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Echinoderms: Part 7 - Sea Urchins (Echinoidea)

Michael Paletta - Guest Author
Echinoderms: Part 7 - Sea Urchins (Echinoidea) Echinoderms: Part 7 - Sea Urchins (Echinoidea)
There are over 800 different species of sea urchins varying greatly in appearance, ranging in size from less than an inch to over a foot
across in an assortment of shapes and colors. Unlike sea cucumbers, which look benign and helpless, sea urchins look quite formidable with their extensive network of spines.

Blue Tuxedo Pincushion Urchin Most urchins have two distinct types of spines: large primary spines and smaller secondary spines. These spines are attached to a series of calcareous plates or skeletal ossicles by a structure very similar to a ball and socket joint and move as the plates move. A sheath surrounding the sockets moves the joints and gives the spines a great deal of flexibility. As if the spines were not formidable enough, some species of urchin also possess poison that they eject through their spines. Needless to say, for the most part these poisonous urchins should not be kept.

Like sea cucumbers, sea urchins play a vital role on the reef by keeping algae population in check. Most species are herbivores, but there are species that are detrivores or scavengers and a few predatory species that feed on corals and other sessile invertebrates. Sea urchins feed on virtually all types of algae including calcareous algae (e.g. coralline algae). Hence, if calcareous algae are desirable, the number of urchins kept in a system should be limited to allow calcareous algae to grow. Sea Urchins have a healthy appetite and their steady consumption of calcareous algae results in the production of large quantities of calcareous sand.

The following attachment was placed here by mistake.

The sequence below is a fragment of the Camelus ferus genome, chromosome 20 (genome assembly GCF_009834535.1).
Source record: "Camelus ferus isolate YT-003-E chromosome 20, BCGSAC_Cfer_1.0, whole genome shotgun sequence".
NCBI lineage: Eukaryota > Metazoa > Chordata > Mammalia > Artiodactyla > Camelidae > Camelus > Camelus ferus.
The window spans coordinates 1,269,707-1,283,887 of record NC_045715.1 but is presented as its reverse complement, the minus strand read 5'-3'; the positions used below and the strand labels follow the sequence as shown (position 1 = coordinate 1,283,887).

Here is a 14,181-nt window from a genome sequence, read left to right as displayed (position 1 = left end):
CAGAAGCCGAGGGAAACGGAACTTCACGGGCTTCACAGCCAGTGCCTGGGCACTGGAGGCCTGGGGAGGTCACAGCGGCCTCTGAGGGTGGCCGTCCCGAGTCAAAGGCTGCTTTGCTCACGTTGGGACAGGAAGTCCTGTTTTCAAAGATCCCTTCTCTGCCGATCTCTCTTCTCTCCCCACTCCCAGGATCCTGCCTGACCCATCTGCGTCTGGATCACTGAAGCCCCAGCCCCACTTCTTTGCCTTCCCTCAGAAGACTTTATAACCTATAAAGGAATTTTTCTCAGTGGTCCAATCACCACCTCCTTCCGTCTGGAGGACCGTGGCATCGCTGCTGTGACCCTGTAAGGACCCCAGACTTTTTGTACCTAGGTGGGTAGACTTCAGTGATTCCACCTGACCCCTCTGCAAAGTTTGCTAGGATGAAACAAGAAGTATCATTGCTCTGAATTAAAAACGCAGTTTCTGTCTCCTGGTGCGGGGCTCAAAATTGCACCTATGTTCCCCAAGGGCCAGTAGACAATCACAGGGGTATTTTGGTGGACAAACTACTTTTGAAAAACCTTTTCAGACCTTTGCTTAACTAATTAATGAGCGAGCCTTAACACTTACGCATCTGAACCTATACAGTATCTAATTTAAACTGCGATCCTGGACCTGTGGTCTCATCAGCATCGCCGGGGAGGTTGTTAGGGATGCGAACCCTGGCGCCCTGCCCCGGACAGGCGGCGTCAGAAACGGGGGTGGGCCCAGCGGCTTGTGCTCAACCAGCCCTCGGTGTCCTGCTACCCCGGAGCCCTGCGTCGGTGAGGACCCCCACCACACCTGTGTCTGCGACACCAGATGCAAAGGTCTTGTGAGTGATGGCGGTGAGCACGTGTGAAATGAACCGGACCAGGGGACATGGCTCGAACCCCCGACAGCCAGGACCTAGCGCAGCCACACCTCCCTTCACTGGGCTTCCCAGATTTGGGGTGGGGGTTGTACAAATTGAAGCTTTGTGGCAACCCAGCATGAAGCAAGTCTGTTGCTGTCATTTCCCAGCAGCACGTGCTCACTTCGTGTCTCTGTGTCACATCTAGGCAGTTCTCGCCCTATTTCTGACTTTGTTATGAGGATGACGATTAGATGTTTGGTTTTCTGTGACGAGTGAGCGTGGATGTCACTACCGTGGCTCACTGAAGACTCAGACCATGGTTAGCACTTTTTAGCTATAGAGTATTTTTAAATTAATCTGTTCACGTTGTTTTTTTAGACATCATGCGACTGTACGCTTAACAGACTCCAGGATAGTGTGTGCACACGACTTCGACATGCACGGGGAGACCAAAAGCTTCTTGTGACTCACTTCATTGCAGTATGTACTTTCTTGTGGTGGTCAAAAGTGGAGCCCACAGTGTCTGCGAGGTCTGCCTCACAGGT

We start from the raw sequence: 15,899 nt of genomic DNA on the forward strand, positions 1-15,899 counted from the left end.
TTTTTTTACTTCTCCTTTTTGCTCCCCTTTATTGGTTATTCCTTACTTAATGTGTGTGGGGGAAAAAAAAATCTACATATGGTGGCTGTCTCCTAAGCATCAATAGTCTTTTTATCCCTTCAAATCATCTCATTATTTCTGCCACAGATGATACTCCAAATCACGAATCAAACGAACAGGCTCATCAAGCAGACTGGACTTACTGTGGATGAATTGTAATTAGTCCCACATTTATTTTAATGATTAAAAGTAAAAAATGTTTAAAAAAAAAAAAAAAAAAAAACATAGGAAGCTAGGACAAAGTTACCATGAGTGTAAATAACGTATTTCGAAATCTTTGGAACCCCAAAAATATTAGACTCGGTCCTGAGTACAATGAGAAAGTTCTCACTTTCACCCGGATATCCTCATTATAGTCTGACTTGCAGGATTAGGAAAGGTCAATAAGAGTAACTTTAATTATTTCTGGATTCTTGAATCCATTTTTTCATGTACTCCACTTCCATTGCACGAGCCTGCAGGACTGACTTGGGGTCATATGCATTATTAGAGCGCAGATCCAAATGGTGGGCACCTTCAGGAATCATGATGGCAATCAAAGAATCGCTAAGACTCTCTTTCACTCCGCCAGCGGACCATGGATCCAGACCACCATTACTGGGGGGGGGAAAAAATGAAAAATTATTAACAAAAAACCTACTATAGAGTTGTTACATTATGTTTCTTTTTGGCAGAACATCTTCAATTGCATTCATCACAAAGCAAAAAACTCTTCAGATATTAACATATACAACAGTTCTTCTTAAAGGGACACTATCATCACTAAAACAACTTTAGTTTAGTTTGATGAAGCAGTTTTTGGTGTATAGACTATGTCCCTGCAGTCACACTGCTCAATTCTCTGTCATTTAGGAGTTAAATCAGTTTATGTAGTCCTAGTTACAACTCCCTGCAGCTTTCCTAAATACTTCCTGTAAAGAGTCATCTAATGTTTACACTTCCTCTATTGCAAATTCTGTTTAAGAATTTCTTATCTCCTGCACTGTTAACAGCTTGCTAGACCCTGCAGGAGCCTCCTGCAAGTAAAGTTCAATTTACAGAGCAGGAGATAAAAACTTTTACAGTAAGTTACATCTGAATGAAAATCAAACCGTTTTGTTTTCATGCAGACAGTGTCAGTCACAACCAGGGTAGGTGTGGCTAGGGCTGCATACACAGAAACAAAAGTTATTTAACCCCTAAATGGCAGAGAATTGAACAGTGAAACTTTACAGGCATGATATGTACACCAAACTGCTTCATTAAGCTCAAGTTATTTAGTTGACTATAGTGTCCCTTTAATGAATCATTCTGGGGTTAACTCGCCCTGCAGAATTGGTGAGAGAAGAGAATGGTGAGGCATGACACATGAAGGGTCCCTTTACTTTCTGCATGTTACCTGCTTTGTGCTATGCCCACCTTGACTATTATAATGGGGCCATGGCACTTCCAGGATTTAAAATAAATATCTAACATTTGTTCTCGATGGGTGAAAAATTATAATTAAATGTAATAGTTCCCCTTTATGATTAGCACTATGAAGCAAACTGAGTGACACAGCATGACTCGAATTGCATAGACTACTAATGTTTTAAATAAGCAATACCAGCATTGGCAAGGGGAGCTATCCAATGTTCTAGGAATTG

Longspine Urchin Though they are most active at night, urchins seem to eat constantly and are quite indiscriminate in terms of what they eat. When keeping these animals, make sure that adequate food is available since they will rapidly consume any and all algae they come across including beautiful and desirable coralline algae. If kept in too large of a number or if there is not adequate amounts of algae, they will render an aquarium completely free of any and all algae as well as any small sessile microfauna that they might come across.

Therefore, only one urchin should be kept per each 50-75 gallon aquarium. More can be added if an aquarium becomes overgrown with undesirable algae, but the extra urchins should be removed once the algae are under control. Sea urchins perform a valuable function on the reef that can be translated and put to good use in a reef aquarium. It should be noted though, that urchins have a very strong tendency to knock over anything that is not solidly in place so this should also be taken into account before adding urchins.

Part 7 of 8. Continue reading:

Part 1
Part 2
Unique Chararcteristics
Part 3
Unique Defense Chararcteristics
Part 4
Sea Stars (Asteroidea)
Part 5
Brittle & Serpent Starfish (Ophiuroidea)
Part 6
Sea Cucumbers (Holothuroidea)
Part 7
Sea Urchins (Echinoidea)
Part 8
Feather Stars (Crinoidea)

Michael Paletta is the author of two books, "The Modern Marine Aquarium" and "Ultimate Reefs," and has acted as a consultant with the National Aquarium in Baltimore and the Pittsburgh Zoo Aquarium.


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